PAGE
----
Seven Questions to Ask After Timbs
The title of this post is the title of this new paper authored by Wesley Hottot which is available on SSRN. Here is its abstract:
This Article explains how Timbs v. Indiana does more than hold that the Eighth Amendment’s Excessive Fines Clause applies to state and local authorities. Timbs also gives definition to those “excessive fines” the Constitution guarantees “shall not be . . . imposed.”
This definition emerges when Timbs is read alongside three other decisions: (1) Austin v. United States — the Supreme Court’s decision holding that forfeitures are “fines” within the meaning of the Excessive Fines Clause; (2) United States v. Bajakajian — the only other case in which the Supreme Court has applied the Excessive Fines Clause; and (3) the Indiana Supreme Court’s decision on remand in Timbs, which surveys all available case law and adopts a helpful framework for determining excessiveness. Timbs, Austin, and Bajakajian, when combined with examples from federal circuit courts and state high courts, represent a cogent standard for excessiveness. This emerging standard can be summarized using the familiar “five W’s (and one H).”
There are seven salient questions: Who committed what offense; when and where; what property is the government taking; how was that particular property involved in the offense; and why does the government want it? By answering these questions based on all the evidence, courts can determine whether a fine or forfeiture is excessive.
Like the five Ws, the seven questions of excessiveness are open-ended by design. The meaning of “excessive fine” has been open ended and fact-specific for a long time. The Eighth Amendment’s standard can be traced through centuries of Anglo-American law. Yet, the standard has never been reduced to strict factors, rigid formulae, or balancing tests. Instead, the “fundamental” and “deeply rooted” right against excessive economic sanctions requires courts to focus on all the circumstances of a particular offense and particular offender. Each case is viewed holistically, considering what punishments are available, those already imposed, the effect that additional economic penalties will have on the offender and her community, the government’s motivations, examples in case law, and the historical purposes of the protection against excessive fines. The rich history of that protection, as Timbs makes clear, is key to understanding the meaning of both the Excessive Fines Clause and the Fourteenth Amendment that makes it applicable to state and local government (like virtually all Bill of Rights protections).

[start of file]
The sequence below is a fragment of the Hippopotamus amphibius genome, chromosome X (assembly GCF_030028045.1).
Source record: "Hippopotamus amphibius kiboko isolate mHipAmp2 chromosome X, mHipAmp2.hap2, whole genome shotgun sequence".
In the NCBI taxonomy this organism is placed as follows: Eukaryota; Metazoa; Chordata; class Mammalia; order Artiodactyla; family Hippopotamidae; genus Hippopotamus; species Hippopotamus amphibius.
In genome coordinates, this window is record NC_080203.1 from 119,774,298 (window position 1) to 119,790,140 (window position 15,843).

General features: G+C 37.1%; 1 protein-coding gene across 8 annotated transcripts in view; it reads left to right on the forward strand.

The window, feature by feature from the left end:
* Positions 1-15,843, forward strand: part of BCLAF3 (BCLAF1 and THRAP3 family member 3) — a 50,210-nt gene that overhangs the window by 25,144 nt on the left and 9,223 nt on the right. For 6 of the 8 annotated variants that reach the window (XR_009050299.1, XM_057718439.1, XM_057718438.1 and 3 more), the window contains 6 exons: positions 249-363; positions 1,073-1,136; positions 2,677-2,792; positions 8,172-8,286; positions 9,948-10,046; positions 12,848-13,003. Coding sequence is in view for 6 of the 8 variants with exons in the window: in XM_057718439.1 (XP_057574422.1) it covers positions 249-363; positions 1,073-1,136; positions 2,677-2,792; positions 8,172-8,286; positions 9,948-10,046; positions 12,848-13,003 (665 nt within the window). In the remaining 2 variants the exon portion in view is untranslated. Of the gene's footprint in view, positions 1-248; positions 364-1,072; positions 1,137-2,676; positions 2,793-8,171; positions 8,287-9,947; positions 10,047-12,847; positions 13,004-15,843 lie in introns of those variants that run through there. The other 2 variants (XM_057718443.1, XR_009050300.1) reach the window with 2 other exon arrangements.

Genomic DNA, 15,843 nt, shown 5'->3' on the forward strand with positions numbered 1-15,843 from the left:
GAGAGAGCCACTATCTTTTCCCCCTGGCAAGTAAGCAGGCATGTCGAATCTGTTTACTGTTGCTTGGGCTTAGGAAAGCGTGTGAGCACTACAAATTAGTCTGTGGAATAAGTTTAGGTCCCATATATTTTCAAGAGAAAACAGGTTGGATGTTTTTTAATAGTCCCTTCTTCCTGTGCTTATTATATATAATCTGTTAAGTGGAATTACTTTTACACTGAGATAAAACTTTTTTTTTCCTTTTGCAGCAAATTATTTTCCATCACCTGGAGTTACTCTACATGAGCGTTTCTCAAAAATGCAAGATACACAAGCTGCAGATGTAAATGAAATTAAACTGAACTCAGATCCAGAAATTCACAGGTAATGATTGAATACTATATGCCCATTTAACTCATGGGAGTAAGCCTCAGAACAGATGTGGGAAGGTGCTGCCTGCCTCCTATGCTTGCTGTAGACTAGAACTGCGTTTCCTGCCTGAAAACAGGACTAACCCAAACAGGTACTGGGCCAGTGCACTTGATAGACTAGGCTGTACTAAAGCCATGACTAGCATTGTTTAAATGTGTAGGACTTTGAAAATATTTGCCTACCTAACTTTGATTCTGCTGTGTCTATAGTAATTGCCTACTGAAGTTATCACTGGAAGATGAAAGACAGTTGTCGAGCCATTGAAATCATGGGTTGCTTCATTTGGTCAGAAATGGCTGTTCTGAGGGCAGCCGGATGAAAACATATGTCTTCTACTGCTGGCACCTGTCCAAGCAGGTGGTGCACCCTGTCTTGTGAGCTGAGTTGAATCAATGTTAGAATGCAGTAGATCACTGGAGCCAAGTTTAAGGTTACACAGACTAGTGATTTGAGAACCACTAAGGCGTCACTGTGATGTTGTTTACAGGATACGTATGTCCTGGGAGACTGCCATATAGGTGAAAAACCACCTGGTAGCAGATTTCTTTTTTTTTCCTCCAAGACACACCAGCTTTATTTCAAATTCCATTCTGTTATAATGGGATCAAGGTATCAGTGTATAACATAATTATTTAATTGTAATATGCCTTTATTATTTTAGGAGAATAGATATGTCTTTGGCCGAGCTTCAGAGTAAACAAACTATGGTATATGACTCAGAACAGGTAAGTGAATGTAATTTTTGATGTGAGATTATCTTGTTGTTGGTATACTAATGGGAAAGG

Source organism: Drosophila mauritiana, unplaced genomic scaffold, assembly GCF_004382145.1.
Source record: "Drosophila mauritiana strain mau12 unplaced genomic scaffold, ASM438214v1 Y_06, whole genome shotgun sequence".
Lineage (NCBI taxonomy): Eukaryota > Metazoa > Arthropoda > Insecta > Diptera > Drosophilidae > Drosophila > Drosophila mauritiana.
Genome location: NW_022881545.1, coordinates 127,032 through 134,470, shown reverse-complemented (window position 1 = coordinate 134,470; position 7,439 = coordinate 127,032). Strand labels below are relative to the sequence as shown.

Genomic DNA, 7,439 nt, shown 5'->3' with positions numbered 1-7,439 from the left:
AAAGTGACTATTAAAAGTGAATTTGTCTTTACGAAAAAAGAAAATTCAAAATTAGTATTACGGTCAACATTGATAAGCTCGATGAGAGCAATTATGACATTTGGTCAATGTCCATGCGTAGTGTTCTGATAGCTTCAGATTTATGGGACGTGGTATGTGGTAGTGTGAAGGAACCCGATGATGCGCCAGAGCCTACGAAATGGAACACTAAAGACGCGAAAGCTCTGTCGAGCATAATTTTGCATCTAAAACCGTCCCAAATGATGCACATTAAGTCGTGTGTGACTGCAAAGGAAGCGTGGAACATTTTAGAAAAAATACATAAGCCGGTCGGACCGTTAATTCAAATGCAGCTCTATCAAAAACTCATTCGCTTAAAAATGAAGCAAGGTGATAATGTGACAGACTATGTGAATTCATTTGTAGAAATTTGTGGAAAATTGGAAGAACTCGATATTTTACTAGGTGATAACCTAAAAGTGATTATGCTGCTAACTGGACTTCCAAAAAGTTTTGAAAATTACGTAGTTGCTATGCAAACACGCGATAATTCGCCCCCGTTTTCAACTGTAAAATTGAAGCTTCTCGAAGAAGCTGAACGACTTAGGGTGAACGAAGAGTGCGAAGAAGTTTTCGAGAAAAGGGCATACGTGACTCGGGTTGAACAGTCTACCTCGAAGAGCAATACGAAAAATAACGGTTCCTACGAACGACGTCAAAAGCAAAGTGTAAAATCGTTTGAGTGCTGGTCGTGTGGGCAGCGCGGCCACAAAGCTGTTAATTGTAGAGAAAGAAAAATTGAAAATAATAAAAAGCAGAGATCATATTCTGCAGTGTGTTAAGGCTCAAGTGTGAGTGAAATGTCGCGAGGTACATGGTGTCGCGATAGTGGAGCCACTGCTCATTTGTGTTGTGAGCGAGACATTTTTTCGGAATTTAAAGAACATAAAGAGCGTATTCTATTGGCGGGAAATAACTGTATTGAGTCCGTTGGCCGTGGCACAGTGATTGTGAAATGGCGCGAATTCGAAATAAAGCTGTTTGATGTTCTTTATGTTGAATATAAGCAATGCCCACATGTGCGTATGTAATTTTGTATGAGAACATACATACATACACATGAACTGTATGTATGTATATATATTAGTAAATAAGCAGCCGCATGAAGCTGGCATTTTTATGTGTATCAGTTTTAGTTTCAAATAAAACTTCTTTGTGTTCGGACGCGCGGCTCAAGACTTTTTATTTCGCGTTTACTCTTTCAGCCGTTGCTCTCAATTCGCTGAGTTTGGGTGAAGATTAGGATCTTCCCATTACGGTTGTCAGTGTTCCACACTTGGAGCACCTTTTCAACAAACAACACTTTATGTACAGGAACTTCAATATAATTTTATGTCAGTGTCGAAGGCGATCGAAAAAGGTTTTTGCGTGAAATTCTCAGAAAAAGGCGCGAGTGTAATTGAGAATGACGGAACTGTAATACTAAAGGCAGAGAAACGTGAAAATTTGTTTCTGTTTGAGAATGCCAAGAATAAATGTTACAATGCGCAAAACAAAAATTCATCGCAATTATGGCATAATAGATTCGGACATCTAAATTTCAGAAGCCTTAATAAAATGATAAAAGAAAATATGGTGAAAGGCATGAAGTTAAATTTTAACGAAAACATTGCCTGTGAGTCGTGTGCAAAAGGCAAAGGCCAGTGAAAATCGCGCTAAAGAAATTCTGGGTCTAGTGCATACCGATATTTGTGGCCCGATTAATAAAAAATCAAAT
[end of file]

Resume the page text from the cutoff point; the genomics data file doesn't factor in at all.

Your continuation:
Each of the seven questions is explained with reference to the excessiveness standard announced on remand in Timbs, relevant Supreme Court decisions, and examples from lower courts shedding additional light. The result is an Eighth Amendment excessiveness standard with contours and shape but little in the way of firm boundaries. Others have proposed a balancing test; this Article proposes an open-ended inquiry that should be allowed to develop on a case-by-case basis. Put differently, I regard the indeterminate nature of the excessiveness inquiry as a feature, not a bug, of constitutional design.